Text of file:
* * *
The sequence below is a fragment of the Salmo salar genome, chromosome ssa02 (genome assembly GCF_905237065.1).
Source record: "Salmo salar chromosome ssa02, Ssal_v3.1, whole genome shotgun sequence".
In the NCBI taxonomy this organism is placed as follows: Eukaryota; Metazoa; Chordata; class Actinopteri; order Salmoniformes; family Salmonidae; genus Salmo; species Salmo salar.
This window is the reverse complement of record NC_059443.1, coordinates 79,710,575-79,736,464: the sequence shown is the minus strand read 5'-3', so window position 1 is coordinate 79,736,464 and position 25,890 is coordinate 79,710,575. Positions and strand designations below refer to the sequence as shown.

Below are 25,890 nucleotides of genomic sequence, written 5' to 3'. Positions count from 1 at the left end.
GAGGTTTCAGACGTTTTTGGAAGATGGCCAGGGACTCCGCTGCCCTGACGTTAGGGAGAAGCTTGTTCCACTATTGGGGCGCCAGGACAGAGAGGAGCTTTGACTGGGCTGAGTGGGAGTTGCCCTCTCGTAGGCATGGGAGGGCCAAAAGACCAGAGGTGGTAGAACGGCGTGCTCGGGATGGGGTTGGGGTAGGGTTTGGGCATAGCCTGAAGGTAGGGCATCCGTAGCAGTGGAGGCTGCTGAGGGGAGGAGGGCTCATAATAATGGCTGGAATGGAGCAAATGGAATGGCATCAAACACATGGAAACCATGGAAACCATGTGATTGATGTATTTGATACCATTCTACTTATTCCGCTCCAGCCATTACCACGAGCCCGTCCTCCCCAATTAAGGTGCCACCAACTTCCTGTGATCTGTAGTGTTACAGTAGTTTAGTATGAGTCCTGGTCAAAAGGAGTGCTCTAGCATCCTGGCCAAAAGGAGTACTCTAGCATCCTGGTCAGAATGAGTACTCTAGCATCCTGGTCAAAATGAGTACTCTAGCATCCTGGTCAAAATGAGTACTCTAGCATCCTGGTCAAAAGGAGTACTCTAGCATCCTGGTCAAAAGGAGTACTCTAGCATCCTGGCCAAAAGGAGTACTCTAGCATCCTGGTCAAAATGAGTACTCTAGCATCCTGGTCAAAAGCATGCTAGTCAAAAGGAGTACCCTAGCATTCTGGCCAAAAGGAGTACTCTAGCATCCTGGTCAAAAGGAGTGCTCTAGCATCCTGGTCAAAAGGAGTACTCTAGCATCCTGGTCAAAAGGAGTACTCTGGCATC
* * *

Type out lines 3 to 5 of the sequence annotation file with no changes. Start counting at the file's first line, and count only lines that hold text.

In the NCBI taxonomy this organism is placed as follows: Eukaryota; Metazoa; Chordata; class Actinopteri; order Salmoniformes; family Salmonidae; genus Salmo; species Salmo salar.
This window is the reverse complement of record NC_059443.1, coordinates 79,710,575-79,736,464: the sequence shown is the minus strand read 5'-3', so window position 1 is coordinate 79,736,464 and position 25,890 is coordinate 79,710,575. Positions and strand designations below refer to the sequence as shown.

Below are 25,890 nucleotides of genomic sequence, written 5' to 3'. Positions count from 1 at the left end.